Acting Oscars have divided by gender since the first-ever Academy Awards, yet things remain grim for actresses in Hollywood—not quite as grim as their writing and directing counterparts, but grim nonetheless. A recent report from the Geena Davis Institute found that just 30% of film roles are written for women. In the world of movies, male characters outnumber female ones by a ratio of 2:1. Again, that’s significantly better than the gender breakdown among directors, where there are more than 14 men for every single woman. But if over 80 years of gender segregation in awards has yet to solve the issue of women’s underrepresentation in film, that doesn’t speak particularly well of the tactic’s success rate.

For all the weight that awards carry in the world of movies, they are just awards—not jobs, not equal pay, not respect. Giving more awards to women, or to people of color, will not fix a broken and biased system. If anything, guaranteeing diverse representation at the Academy Awards through awards divided by gender merely makes it easier to ignore the aggressive lack of parity within the inner workings of Hollywood. If women receive equal screen time at the awards show, it’s easier to turn a blind eye to other, more important, places they’re not receiving equal levels of representation, attention, and money.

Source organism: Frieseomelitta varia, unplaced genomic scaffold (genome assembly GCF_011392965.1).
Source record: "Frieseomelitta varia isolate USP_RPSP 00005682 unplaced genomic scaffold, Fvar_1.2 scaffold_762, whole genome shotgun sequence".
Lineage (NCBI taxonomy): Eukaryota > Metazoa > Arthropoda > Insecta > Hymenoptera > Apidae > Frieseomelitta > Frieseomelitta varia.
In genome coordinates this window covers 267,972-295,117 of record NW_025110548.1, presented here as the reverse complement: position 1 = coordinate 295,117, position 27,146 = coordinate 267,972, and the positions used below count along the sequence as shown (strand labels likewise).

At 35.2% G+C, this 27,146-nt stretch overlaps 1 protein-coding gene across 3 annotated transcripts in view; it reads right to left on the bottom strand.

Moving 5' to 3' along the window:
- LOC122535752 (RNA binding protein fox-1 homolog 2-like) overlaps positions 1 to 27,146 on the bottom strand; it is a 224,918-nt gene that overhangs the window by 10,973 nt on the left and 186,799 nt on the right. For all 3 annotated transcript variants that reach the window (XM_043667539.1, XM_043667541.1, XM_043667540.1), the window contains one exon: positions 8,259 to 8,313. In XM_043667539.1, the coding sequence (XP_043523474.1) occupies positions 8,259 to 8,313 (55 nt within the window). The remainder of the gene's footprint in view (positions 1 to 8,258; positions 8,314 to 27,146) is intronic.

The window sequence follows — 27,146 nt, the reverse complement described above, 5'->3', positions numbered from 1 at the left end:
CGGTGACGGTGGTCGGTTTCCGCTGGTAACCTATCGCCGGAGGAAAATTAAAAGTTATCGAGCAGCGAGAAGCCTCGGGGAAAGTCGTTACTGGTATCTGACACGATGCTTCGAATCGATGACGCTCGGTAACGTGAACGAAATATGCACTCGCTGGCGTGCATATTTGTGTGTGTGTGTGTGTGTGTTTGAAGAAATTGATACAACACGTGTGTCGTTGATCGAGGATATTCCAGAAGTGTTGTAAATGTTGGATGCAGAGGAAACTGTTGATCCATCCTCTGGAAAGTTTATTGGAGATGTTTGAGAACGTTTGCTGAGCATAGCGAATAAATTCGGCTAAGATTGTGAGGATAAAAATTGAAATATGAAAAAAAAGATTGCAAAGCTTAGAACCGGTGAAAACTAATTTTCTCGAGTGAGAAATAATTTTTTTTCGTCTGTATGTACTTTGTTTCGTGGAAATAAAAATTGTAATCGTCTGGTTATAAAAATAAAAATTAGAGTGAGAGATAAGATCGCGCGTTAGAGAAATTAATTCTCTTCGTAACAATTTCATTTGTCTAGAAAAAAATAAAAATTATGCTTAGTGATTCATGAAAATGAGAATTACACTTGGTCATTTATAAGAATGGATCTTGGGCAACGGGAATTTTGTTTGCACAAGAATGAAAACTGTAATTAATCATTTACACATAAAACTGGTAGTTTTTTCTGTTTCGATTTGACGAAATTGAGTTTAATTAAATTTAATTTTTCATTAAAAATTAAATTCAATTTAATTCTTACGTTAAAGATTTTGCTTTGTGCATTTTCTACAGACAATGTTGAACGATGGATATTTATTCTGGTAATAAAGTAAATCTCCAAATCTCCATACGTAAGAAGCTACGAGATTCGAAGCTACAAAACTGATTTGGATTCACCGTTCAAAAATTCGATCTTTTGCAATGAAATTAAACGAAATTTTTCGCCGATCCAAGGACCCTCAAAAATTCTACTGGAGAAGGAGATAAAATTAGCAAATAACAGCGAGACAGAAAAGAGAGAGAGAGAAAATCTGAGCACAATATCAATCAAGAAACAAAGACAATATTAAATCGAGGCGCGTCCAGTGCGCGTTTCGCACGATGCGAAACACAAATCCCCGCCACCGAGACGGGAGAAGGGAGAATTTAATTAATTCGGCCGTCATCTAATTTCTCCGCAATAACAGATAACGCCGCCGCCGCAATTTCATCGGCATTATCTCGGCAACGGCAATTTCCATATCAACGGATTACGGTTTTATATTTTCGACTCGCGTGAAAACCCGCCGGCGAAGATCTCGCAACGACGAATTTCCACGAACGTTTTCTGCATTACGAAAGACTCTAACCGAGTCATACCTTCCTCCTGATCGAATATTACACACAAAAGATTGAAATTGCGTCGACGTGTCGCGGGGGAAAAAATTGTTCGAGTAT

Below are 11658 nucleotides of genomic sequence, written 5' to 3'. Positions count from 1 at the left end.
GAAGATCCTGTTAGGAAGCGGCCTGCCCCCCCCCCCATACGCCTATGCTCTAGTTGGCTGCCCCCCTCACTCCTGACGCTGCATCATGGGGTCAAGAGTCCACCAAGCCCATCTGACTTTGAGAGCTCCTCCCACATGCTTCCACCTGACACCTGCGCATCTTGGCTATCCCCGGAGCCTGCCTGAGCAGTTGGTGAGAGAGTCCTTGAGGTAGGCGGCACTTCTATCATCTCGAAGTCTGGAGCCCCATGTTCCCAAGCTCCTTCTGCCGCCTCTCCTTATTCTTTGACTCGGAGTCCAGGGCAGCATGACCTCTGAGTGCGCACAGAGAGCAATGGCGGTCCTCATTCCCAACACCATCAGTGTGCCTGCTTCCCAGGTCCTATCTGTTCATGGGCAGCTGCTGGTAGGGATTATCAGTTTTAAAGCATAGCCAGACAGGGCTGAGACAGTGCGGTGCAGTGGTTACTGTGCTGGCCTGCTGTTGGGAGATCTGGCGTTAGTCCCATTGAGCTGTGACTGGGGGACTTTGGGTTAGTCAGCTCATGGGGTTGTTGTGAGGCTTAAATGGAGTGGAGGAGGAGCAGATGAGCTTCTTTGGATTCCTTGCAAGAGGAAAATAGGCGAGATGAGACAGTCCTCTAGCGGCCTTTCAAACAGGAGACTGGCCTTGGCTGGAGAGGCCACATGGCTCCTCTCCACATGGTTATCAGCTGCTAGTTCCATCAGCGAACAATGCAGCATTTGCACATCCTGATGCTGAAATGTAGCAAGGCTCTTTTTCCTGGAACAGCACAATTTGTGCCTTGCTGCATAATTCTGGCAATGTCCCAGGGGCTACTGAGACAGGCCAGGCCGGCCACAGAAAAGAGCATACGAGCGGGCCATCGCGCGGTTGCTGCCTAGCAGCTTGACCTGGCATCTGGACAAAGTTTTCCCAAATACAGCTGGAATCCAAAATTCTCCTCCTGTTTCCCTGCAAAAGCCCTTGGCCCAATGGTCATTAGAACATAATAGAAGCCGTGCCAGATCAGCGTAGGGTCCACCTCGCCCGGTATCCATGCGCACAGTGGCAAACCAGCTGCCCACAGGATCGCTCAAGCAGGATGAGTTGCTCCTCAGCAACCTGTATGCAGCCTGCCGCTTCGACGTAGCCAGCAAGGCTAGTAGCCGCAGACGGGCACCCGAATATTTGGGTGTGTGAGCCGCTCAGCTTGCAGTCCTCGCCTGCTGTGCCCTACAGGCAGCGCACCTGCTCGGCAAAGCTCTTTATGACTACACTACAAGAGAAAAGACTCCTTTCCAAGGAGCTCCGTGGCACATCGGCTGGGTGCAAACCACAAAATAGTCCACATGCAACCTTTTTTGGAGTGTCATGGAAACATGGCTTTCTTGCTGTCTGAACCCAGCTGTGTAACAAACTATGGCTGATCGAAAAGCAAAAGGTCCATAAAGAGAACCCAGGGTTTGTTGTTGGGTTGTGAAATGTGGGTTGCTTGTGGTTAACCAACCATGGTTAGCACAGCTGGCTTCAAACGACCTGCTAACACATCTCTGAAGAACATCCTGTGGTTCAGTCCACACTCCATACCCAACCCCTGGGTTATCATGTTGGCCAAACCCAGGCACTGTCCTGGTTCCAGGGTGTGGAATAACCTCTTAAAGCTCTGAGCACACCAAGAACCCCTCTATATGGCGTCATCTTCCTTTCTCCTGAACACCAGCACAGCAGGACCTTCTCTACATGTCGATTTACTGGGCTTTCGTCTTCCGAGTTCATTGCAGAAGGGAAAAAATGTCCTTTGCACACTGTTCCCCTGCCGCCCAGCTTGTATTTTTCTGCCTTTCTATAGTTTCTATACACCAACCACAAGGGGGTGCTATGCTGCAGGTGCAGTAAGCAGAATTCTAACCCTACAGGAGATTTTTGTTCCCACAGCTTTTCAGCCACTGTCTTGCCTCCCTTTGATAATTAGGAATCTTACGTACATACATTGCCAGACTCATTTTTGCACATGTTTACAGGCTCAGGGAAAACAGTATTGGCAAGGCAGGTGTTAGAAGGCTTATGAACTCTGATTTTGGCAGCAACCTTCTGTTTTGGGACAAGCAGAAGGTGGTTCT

We need to take a multi-pronged approach to this issue. Trying to force diversity into the Oscars by creating more gender-based categories may be a short-term solution, but it won’t do much to challenge outdated notions about who’s best suited to write or direct a blockbuster, or whether films that feature female or people of color as leads can do well in overseas markets. Doing away with gender categories could increase overall diversity in the long term, but those changes could take years to evolve. And ultimately, any updates to the Oscar system will face an uphill battle if the culture of Hollywood remains the same.

At the end of the day, studios big and small need to make the conscious decision to hire more women. This decision won’t guarantee that the Oscars will become more diverse, but it will make it much, much harder to ignore movies made by people other than white men. More importantly, it will ensure that women are consistently getting work within the film industry. That’s far more important than any Academy Award.